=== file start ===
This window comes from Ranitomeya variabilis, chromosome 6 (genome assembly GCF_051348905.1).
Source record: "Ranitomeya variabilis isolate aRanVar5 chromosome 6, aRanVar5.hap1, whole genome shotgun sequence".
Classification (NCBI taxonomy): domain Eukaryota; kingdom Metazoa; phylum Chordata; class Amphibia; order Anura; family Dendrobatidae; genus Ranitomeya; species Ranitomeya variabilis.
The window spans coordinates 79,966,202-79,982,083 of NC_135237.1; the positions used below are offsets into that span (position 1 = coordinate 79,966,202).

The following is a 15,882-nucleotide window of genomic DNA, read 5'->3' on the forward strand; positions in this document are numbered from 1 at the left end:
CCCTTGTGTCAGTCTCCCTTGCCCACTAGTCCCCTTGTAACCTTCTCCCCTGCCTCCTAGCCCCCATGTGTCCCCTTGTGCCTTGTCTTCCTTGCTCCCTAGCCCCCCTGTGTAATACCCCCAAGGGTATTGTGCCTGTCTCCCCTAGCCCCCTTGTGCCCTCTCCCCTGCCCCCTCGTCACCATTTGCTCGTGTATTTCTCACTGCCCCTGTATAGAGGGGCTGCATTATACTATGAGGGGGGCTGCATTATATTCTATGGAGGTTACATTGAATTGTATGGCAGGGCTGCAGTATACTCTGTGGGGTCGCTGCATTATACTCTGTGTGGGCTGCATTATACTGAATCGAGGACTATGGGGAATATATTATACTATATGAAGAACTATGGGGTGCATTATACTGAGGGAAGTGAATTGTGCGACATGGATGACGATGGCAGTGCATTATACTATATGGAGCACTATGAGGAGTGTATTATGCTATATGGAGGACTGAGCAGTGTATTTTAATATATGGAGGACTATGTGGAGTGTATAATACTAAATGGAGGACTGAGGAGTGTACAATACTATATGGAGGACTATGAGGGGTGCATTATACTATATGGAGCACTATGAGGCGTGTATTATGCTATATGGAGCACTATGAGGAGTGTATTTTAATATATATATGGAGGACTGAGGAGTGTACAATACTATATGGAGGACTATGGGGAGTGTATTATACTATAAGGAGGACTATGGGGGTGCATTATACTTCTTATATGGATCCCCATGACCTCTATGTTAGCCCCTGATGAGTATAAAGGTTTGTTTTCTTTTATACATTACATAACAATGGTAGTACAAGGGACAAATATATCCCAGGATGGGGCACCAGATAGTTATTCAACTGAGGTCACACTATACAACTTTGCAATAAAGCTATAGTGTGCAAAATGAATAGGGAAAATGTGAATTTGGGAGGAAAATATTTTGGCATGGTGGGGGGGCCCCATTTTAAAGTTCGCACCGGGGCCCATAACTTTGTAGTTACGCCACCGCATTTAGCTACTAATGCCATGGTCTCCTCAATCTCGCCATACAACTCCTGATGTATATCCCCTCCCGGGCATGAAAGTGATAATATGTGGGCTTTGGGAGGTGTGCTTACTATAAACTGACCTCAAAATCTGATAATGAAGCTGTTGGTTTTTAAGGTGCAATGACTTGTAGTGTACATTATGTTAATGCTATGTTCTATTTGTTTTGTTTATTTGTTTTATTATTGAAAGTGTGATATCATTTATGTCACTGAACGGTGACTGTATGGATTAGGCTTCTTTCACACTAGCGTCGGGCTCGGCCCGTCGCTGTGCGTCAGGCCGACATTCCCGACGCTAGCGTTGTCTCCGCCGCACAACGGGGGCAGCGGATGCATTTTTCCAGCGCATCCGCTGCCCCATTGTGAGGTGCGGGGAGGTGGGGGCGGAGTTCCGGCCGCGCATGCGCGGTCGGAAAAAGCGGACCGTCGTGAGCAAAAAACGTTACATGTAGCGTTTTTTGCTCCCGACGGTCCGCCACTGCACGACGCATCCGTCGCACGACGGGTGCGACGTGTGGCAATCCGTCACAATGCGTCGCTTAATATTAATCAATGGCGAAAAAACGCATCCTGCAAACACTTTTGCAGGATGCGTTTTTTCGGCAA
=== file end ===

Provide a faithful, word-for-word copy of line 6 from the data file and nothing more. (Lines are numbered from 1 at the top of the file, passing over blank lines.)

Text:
CCCTTGTGTCAGTCTCCCTTGCCCACTAGTCCCCTTGTAACCTTCTCCCCTGCCTCCTAGCCCCCATGTGTCCCCTTGTGCCTTGTCTTCCTTGCTCCCTAGCCCCCCTGTGTAATACCCCCAAGGGTATTGTGCCTGTCTCCCCTAGCCCCCTTGTGCCCTCTCCCCTGCCCCCTCGTCACCATTTGCTCGTGTATTTCTCACTGCCCCTGTATAGAGGGGCTGCATTATACTATGAGGGGGGCTGCATTATATTCTATGGAGGTTACATTGAATTGTATGGCAGGGCTGCAGTATACTCTGTGGGGTCGCTGCATTATACTCTGTGTGGGCTGCATTATACTGAATCGAGGACTATGGGGAATATATTATACTATATGAAGAACTATGGGGTGCATTATACTGAGGGAAGTGAATTGTGCGACATGGATGACGATGGCAGTGCATTATACTATATGGAGCACTATGAGGAGTGTATTATGCTATATGGAGGACTGAGCAGTGTATTTTAATATATGGAGGACTATGTGGAGTGTATAATACTAAATGGAGGACTGAGGAGTGTACAATACTATATGGAGGACTATGAGGGGTGCATTATACTATATGGAGCACTATGAGGCGTGTATTATGCTATATGGAGCACTATGAGGAGTGTATTTTAATATATATATGGAGGACTGAGGAGTGTACAATACTATATGGAGGACTATGGGGAGTGTATTATACTATAAGGAGGACTATGGGGGTGCATTATACTTCTTATATGGATCCCCATGACCTCTATGTTAGCCCCTGATGAGTATAAAGGTTTGTTTTCTTTTATACATTACATAACAATGGTAGTACAAGGGACAAATATATCCCAGGATGGGGCACCAGATAGTTATTCAACTGAGGTCACACTATACAACTTTGCAATAAAGCTATAGTGTGCAAAATGAATAGGGAAAATGTGAATTTGGGAGGAAAATATTTTGGCATGGTGGGGGGGCCCCATTTTAAAGTTCGCACCGGGGCCCATAACTTTGTAGTTACGCCACCGCATTTAGCTACTAATGCCATGGTCTCCTCAATCTCGCCATACAACTCCTGATGTATATCCCCTCCCGGGCATGAAAGTGATAATATGTGGGCTTTGGGAGGTGTGCTTACTATAAACTGACCTCAAAATCTGATAATGAAGCTGTTGGTTTTTAAGGTGCAATGACTTGTAGTGTACATTATGTTAATGCTATGTTCTATTTGTTTTGTTTATTTGTTTTATTATTGAAAGTGTGATATCATTTATGTCACTGAACGGTGACTGTATGGATTAGGCTTCTTTCACACTAGCGTCGGGCTCGGCCCGTCGCTGTGCGTCAGGCCGACATTCCCGACGCTAGCGTTGTCTCCGCCGCACAACGGGGGCAGCGGATGCATTTTTCCAGCGCATCCGCTGCCCCATTGTGAGGTGCGGGGAGGTGGGGGCGGAGTTCCGGCCGCGCATGCGCGGTCGGAAAAAGCGGACCGTCGTGAGCAAAAAACGTTACATGTAGCGTTTTTTGCTCCCGACGGTCCGCCACTGCACGACGCATCCGTCGCACGACGGGTGCGACGTGTGGCAATCCGTCACAATGCGTCGCTTAATATTAATCAATGGCGAAAAAACGCATCCTGCAAACACTTTTGCAGGATGCGTTTTTTCGGCAA